Australian bush tucker seems to be going through a revival of sorts. While it has been the supermarket of choice for many Australians living on the land over preceding centuries, modern-day inhabitants are now realising the incredible array of nutrients, flavours and uses of some commonly found bush foods.
The quandong (Santalum acuminatum), for example, is uniquely Australian and has cleverly adapted to our arid environment. They grow well along coastal areas thanks to a high salt tolerance and get their water and nutrient requirements by tapping into the reserves of nearby plants. The bright red, shiny fruit is high in vitamin C and is often used for making jams and chutneys, but they can also be eaten fresh or dried for later use. The nut is also highly nutritious and the roots and leaves have traditionally been used by Aboriginal people for medicinal purposes.
The black wattle (Acacia sp.) is also becoming modern kitchen favourite. The seeds are incredibly tough, laying dormant on the ground for many years, so have traditionally been an important source of protein and carbohydrate for Aboriginal people in times of drought. The seeds can be ground into flour and made into nutritious breads, or in a modern kitchen roasted and used to thicken sauces, to boost a casserole, or to give a rich nutty flavour to desserts. The black wattle is also known as the ‘witchetty tree’, as it tends to house an abundance of witchetty grubs, another bush tucker favourite, within its roots.
The kurrajong tree (Brachychiton populneus) is another plant that produces nutritious seed pods that can be harvested, roasted and ground into flour. The roasted seeds have even been used as a coffee substitute. Take care if you attempt to harvest the seeds though, the pods contain irritating hairs within them, so it is best to don gloves before opening them up. These trees are now common as ornamentals throughout Australia as they are easily propagated and tolerant to varying tough conditions.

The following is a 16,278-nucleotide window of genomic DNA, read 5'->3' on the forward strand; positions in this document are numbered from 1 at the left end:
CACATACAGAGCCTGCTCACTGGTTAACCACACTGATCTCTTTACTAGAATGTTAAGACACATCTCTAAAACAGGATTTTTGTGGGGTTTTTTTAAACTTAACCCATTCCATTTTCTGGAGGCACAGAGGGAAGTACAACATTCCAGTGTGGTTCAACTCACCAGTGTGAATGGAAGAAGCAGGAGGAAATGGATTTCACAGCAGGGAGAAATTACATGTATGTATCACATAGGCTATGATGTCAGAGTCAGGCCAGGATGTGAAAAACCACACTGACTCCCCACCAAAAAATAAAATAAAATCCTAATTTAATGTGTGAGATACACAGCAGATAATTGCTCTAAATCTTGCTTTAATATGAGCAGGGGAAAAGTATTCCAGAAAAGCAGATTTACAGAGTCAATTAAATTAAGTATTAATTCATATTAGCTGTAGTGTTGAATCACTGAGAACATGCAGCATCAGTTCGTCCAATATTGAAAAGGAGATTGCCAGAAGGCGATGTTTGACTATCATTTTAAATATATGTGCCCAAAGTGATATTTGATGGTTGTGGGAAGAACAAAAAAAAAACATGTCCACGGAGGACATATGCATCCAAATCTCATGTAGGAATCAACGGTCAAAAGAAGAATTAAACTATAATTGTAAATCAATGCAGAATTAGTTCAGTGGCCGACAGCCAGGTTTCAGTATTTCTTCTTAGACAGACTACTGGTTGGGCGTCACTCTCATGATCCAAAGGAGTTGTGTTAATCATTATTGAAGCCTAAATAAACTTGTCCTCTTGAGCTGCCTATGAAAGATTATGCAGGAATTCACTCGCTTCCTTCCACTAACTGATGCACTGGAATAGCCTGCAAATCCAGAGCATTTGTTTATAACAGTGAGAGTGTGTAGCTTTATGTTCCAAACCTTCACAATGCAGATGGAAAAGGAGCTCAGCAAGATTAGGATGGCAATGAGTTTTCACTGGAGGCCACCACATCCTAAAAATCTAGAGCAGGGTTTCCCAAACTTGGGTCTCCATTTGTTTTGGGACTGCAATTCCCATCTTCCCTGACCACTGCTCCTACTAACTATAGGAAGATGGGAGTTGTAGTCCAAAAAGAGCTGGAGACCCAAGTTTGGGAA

Native herbs and spices are also worth looking into, as they add an amazing flavour dimension to home cooking and invite enthusiastic experimentation to find new family favourites. Keep an eye out for mountain pepper, lemon myrtle, pepperberries, bush tomato and forrestberry herb. Many of these, as well as products from the trees mentioned above, are available online through specialist stores.
There are numerous companies nationwide taking the opportunity to share their favourite local foods and have become very popular places to visit. One such place is the Maalinup Aboriginal Gallery in the Swan Valley, WA, just 35 minutes from Perth CBD. Aboriginal owned and operated, Maalingup offers visitors a variety of cultural activities, including performances, talks, local Aboriginal art and, of course, bush tucker. Here you can not only learn about some amazing foods our Aussie bush has to offer, but sample them to get a feel for how you may be able to incorporate some of these nutritious additions to your kitchen.
On offer is an array of jams and marmalades, sauces, pickles, relishes and chutneys, flavoured oils, vinegars infused with lemon myrtle or bush tomato, dried fruits, herbs, spices and seeds. This place is well worth a visit and a great starting place for those keen to make the most of our unique edible flora and open up a whole new world of flavours.
Visit www.maalinup.com.au for more information.